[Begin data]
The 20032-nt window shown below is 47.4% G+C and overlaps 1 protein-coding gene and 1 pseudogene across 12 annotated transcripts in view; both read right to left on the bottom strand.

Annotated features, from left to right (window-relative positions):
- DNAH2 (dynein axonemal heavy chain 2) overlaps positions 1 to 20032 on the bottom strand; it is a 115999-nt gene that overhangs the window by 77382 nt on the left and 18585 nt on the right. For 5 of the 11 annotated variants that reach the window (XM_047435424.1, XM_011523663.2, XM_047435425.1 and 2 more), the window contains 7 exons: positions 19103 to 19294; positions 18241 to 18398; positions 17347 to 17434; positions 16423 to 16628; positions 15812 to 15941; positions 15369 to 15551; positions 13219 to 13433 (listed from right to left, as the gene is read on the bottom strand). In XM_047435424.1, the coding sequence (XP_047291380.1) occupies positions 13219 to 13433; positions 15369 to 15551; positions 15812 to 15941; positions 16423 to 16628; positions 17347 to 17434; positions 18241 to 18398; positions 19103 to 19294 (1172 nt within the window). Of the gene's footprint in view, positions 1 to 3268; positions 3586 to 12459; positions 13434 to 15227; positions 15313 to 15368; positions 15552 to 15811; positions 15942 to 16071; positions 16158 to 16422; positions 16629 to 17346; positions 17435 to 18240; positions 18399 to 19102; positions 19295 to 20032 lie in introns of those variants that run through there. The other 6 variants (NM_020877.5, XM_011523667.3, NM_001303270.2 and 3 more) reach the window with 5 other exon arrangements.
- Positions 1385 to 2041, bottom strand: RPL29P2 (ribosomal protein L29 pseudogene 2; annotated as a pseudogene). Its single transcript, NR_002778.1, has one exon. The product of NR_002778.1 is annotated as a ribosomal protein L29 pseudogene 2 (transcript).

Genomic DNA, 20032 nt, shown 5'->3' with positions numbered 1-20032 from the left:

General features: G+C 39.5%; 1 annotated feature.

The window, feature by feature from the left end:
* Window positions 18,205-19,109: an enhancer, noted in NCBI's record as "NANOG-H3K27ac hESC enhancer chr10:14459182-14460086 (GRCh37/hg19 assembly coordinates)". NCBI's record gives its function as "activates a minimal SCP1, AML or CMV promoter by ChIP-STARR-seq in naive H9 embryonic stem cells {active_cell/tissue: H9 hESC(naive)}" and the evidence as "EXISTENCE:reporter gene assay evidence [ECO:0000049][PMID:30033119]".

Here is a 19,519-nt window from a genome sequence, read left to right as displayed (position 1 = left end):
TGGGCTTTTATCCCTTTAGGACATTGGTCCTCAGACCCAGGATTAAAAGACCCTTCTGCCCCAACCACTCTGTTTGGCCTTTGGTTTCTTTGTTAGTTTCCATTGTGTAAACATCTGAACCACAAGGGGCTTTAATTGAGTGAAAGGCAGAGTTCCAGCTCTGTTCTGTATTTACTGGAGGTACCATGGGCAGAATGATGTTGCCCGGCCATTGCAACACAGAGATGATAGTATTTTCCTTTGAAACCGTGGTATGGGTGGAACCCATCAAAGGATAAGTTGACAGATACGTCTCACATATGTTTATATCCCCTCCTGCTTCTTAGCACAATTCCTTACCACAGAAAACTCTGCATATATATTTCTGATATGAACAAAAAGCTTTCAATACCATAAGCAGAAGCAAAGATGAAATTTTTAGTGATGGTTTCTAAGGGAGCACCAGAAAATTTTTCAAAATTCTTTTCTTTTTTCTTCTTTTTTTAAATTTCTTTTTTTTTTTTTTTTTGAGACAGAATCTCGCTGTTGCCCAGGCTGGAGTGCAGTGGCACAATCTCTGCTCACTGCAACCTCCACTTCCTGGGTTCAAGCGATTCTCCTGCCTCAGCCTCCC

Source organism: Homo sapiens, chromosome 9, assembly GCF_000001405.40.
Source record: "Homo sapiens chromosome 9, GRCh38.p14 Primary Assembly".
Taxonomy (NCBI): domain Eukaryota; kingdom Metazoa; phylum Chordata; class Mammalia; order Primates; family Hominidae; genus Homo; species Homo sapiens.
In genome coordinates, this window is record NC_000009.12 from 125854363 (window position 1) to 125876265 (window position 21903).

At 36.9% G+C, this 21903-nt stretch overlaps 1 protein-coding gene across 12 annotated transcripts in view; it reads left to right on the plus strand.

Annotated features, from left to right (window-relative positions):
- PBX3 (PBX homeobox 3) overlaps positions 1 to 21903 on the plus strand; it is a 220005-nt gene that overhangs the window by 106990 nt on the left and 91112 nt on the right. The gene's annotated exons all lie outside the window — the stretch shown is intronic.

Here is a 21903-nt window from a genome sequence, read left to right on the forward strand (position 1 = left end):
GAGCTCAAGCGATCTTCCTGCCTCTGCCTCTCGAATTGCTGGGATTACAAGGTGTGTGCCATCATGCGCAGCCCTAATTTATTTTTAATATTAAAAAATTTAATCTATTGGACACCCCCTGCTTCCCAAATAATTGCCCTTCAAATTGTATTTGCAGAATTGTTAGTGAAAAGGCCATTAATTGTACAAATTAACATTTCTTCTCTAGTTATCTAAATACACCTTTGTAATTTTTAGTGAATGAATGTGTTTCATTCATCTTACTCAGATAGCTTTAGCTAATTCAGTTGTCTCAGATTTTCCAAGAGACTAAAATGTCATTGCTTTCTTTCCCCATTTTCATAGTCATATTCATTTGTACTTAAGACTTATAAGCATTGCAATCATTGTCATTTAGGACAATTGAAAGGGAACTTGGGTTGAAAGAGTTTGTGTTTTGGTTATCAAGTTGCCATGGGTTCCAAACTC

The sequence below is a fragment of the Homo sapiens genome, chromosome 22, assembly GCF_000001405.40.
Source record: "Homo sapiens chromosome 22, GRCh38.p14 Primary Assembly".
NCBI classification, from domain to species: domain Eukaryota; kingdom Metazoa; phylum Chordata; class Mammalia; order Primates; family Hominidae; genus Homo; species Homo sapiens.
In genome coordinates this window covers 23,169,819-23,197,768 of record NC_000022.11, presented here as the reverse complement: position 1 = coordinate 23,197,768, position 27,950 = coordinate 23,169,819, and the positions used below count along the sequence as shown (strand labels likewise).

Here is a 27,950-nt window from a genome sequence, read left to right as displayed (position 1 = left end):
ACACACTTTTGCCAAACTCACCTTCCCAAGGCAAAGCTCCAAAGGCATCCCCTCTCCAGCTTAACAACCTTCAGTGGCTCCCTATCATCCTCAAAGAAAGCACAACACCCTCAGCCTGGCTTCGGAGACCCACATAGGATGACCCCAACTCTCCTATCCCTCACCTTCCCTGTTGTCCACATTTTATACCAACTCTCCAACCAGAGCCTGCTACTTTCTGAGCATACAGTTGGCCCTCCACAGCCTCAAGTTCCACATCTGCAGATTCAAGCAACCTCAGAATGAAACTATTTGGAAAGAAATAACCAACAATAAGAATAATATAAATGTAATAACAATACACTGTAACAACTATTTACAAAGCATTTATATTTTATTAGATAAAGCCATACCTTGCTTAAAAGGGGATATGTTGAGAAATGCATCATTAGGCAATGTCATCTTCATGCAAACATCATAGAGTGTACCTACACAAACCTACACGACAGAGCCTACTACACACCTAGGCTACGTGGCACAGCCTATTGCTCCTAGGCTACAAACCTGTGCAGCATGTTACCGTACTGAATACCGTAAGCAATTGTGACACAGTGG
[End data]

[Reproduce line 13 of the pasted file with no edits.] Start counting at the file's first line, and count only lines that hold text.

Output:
Taxonomy (NCBI): domain Eukaryota; kingdom Metazoa; phylum Chordata; class Mammalia; order Primates; family Hominidae; genus Homo; species Homo sapiens.